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Article
February 1974

Resident's Page

Arch Otolaryngol. 1974;99(2):152-154. doi:10.1001/archotol.1974.00780030158019
Abstract

PATHOLOGIC QUIZ CASE 1 

Helmuth Goepfert, MD, Robert E. Fechner, MD, Houston  A 72-year-old white man was admitted because of a pulmonary hilar mass on the right. He had not noticed any change in his voice. On laryngoscopy, a polypoid lesion was observed emerging from the left ventricle, resting on the anterior third of the vocal cord. The lesion was excised at endoscopy. Photomicrographs of the specimen are seen in Fig 1 and 2. An electron micrograph of a small portion of a single cell is seen in Fig 3.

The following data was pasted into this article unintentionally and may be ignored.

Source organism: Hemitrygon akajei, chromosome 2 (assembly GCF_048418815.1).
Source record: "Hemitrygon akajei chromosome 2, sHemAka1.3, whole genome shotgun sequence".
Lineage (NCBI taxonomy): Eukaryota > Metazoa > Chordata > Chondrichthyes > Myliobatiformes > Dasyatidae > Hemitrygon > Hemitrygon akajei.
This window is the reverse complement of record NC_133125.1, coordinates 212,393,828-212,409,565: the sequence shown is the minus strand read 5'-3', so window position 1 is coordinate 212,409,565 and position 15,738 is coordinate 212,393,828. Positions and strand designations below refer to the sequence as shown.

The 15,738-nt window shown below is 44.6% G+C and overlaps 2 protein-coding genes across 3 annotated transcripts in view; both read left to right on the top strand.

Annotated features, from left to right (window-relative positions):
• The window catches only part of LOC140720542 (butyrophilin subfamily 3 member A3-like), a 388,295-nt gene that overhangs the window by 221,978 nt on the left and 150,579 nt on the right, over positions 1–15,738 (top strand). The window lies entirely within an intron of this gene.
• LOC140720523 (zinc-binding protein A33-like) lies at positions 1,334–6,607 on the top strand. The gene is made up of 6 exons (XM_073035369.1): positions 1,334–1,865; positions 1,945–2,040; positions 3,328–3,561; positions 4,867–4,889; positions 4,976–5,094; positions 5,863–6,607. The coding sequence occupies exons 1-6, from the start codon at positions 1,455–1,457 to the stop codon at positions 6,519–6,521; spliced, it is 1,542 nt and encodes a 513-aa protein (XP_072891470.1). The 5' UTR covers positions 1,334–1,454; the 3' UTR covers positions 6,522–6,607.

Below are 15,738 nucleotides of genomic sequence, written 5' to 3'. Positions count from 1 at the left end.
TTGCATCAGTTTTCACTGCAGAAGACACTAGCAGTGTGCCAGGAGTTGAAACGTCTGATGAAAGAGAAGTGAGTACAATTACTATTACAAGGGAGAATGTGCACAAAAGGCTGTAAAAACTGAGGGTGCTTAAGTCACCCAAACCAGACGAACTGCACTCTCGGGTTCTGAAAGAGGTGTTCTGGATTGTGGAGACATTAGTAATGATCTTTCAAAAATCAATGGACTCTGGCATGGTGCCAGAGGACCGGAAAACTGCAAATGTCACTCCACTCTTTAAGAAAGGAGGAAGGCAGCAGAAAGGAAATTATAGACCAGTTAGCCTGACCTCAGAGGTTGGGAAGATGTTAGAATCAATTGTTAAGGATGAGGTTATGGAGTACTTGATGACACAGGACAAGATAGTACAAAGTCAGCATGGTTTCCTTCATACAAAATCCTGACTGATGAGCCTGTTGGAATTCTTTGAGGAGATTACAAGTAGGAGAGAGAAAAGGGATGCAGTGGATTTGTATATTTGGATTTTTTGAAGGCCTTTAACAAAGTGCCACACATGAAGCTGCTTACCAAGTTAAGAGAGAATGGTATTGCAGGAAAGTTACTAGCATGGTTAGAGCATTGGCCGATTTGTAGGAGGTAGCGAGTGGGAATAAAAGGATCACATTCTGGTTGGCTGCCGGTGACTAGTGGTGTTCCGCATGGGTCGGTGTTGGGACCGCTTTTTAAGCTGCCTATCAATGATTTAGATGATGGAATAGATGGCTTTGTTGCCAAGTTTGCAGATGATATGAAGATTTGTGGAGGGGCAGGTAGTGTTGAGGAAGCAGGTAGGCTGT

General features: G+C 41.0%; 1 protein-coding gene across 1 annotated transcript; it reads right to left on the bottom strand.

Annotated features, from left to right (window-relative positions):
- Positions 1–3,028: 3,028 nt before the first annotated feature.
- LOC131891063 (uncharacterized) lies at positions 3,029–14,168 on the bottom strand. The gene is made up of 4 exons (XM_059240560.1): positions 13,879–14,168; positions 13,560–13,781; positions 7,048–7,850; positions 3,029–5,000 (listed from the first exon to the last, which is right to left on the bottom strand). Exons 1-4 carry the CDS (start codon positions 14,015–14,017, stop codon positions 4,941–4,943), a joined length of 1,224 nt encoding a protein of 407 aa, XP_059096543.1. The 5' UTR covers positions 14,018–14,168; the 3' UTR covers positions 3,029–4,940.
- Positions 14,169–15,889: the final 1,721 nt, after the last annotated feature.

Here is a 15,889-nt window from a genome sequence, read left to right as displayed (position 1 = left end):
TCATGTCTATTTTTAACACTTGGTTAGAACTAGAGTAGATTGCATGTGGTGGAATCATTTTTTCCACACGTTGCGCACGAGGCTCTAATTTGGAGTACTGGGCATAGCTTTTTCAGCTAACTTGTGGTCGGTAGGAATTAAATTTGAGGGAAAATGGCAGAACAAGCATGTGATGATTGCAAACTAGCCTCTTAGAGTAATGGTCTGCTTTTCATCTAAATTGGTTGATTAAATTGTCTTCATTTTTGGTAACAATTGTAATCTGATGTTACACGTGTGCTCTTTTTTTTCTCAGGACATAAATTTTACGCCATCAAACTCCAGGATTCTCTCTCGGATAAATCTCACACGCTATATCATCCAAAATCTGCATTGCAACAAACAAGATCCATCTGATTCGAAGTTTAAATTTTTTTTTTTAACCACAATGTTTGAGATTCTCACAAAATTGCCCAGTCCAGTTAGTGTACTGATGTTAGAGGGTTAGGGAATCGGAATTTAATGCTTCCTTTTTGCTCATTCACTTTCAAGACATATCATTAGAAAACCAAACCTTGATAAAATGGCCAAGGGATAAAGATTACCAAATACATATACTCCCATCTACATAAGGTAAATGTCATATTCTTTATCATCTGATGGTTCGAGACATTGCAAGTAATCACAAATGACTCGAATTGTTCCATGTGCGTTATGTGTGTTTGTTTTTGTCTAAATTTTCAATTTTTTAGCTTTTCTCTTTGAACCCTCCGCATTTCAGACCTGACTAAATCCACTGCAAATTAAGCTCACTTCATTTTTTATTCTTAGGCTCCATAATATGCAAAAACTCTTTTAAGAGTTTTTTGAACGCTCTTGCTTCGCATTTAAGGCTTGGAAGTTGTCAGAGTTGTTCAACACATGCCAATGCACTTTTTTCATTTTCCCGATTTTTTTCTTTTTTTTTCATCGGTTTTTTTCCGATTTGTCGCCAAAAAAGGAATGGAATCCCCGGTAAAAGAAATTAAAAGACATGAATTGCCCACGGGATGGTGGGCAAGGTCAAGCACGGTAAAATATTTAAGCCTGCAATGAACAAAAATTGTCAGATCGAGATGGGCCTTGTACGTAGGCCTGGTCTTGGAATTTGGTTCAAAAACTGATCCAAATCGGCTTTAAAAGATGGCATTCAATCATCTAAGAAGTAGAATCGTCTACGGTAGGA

PATHOLOGIC QUIZ CASE 2 

Marion V. Filippone, MD, Robert E. Fechner, MD, Houston  This 73-year-old white woman had a three-month history of a gradually enlarging preauricular mass on the right side. This mass was nontender and there was no trismus or evidence of facial nerve palsy. The patient denied any previous disease of her salivary glands. The otolaryngologic examination, including

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